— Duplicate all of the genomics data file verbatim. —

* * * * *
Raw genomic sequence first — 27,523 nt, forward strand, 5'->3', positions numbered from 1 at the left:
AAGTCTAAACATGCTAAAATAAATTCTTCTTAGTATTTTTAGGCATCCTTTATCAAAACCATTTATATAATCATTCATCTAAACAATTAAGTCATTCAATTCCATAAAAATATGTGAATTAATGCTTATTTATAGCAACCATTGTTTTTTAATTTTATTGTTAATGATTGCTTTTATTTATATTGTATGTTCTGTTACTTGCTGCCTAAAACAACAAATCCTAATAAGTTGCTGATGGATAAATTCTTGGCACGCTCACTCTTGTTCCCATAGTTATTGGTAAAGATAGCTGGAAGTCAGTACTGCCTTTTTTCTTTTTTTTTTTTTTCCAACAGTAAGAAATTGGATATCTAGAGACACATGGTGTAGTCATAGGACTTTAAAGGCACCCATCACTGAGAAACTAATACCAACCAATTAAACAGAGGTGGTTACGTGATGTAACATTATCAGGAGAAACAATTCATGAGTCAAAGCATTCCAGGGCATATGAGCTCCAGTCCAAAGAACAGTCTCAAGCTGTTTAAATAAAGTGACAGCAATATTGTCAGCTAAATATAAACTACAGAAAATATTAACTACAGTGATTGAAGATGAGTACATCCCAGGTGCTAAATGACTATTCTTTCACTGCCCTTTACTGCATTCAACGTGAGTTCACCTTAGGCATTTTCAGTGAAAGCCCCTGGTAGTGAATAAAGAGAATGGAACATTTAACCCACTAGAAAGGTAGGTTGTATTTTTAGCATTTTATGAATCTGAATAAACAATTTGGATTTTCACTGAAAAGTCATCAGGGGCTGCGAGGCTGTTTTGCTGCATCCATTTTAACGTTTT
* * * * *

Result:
Raw genomic sequence first — 27,523 nt, forward strand, 5'->3', positions numbered from 1 at the left:
AAGTCTAAACATGCTAAAATAAATTCTTCTTAGTATTTTTAGGCATCCTTTATCAAAACCATTTATATAATCATTCATCTAAACAATTAAGTCATTCAATTCCATAAAAATATGTGAATTAATGCTTATTTATAGCAACCATTGTTTTTTAATTTTATTGTTAATGATTGCTTTTATTTATATTGTATGTTCTGTTACTTGCTGCCTAAAACAACAAATCCTAATAAGTTGCTGATGGATAAATTCTTGGCACGCTCACTCTTGTTCCCATAGTTATTGGTAAAGATAGCTGGAAGTCAGTACTGCCTTTTTTCTTTTTTTTTTTTTTCCAACAGTAAGAAATTGGATATCTAGAGACACATGGTGTAGTCATAGGACTTTAAAGGCACCCATCACTGAGAAACTAATACCAACCAATTAAACAGAGGTGGTTACGTGATGTAACATTATCAGGAGAAACAATTCATGAGTCAAAGCATTCCAGGGCATATGAGCTCCAGTCCAAAGAACAGTCTCAAGCTGTTTAAATAAAGTGACAGCAATATTGTCAGCTAAATATAAACTACAGAAAATATTAACTACAGTGATTGAAGATGAGTACATCCCAGGTGCTAAATGACTATTCTTTCACTGCCCTTTACTGCATTCAACGTGAGTTCACCTTAGGCATTTTCAGTGAAAGCCCCTGGTAGTGAATAAAGAGAATGGAACATTTAACCCACTAGAAAGGTAGGTTGTATTTTTAGCATTTTATGAATCTGAATAAACAATTTGGATTTTCACTGAAAAGTCATCAGGGGCTGCGAGGCTGTTTTGCTGCATCCATTTTAACGTTTT